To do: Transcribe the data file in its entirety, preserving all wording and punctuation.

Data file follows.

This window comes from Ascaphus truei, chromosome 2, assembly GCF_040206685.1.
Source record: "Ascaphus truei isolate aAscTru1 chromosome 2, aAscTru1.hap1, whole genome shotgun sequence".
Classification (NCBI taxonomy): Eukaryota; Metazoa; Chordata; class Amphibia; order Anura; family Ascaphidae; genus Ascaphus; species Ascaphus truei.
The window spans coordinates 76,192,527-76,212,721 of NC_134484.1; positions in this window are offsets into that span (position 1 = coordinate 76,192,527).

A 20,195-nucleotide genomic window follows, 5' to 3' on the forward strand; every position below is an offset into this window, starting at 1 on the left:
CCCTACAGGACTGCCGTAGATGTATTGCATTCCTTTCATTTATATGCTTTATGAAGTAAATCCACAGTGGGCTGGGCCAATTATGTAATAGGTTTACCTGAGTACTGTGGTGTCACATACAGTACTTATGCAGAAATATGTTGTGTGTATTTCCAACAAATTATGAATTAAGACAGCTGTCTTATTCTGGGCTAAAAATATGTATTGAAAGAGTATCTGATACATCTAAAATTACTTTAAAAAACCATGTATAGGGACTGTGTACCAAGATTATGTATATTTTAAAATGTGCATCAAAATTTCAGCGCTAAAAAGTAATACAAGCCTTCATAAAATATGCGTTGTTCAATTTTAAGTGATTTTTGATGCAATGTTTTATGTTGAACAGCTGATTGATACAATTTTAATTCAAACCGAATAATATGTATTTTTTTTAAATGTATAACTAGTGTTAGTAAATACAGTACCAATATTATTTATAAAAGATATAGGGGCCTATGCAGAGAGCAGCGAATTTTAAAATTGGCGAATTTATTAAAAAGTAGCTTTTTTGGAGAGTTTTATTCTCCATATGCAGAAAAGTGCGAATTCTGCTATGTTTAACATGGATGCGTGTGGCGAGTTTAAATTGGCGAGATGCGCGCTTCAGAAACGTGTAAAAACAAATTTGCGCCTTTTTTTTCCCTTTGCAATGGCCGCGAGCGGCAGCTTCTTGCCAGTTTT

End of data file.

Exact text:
This window comes from Ascaphus truei, chromosome 2, assembly GCF_040206685.1.
Source record: "Ascaphus truei isolate aAscTru1 chromosome 2, aAscTru1.hap1, whole genome shotgun sequence".
Classification (NCBI taxonomy): Eukaryota; Metazoa; Chordata; class Amphibia; order Anura; family Ascaphidae; genus Ascaphus; species Ascaphus truei.
The window spans coordinates 76,192,527-76,212,721 of NC_134484.1; positions in this window are offsets into that span (position 1 = coordinate 76,192,527).

A 20,195-nucleotide genomic window follows, 5' to 3' on the forward strand; every position below is an offset into this window, starting at 1 on the left:
CCCTACAGGACTGCCGTAGATGTATTGCATTCCTTTCATTTATATGCTTTATGAAGTAAATCCACAGTGGGCTGGGCCAATTATGTAATAGGTTTACCTGAGTACTGTGGTGTCACATACAGTACTTATGCAGAAATATGTTGTGTGTATTTCCAACAAATTATGAATTAAGACAGCTGTCTTATTCTGGGCTAAAAATATGTATTGAAAGAGTATCTGATACATCTAAAATTACTTTAAAAAACCATGTATAGGGACTGTGTACCAAGATTATGTATATTTTAAAATGTGCATCAAAATTTCAGCGCTAAAAAGTAATACAAGCCTTCATAAAATATGCGTTGTTCAATTTTAAGTGATTTTTGATGCAATGTTTTATGTTGAACAGCTGATTGATACAATTTTAATTCAAACCGAATAATATGTATTTTTTTTAAATGTATAACTAGTGTTAGTAAATACAGTACCAATATTATTTATAAAAGATATAGGGGCCTATGCAGAGAGCAGCGAATTTTAAAATTGGCGAATTTATTAAAAAGTAGCTTTTTTGGAGAGTTTTATTCTCCATATGCAGAAAAGTGCGAATTCTGCTATGTTTAACATGGATGCGTGTGGCGAGTTTAAATTGGCGAGATGCGCGCTTCAGAAACGTGTAAAAACAAATTTGCGCCTTTTTTTTCCCTTTGCAATGGCCGCGAGCGGCAGCTTCTTGCCAGTTTT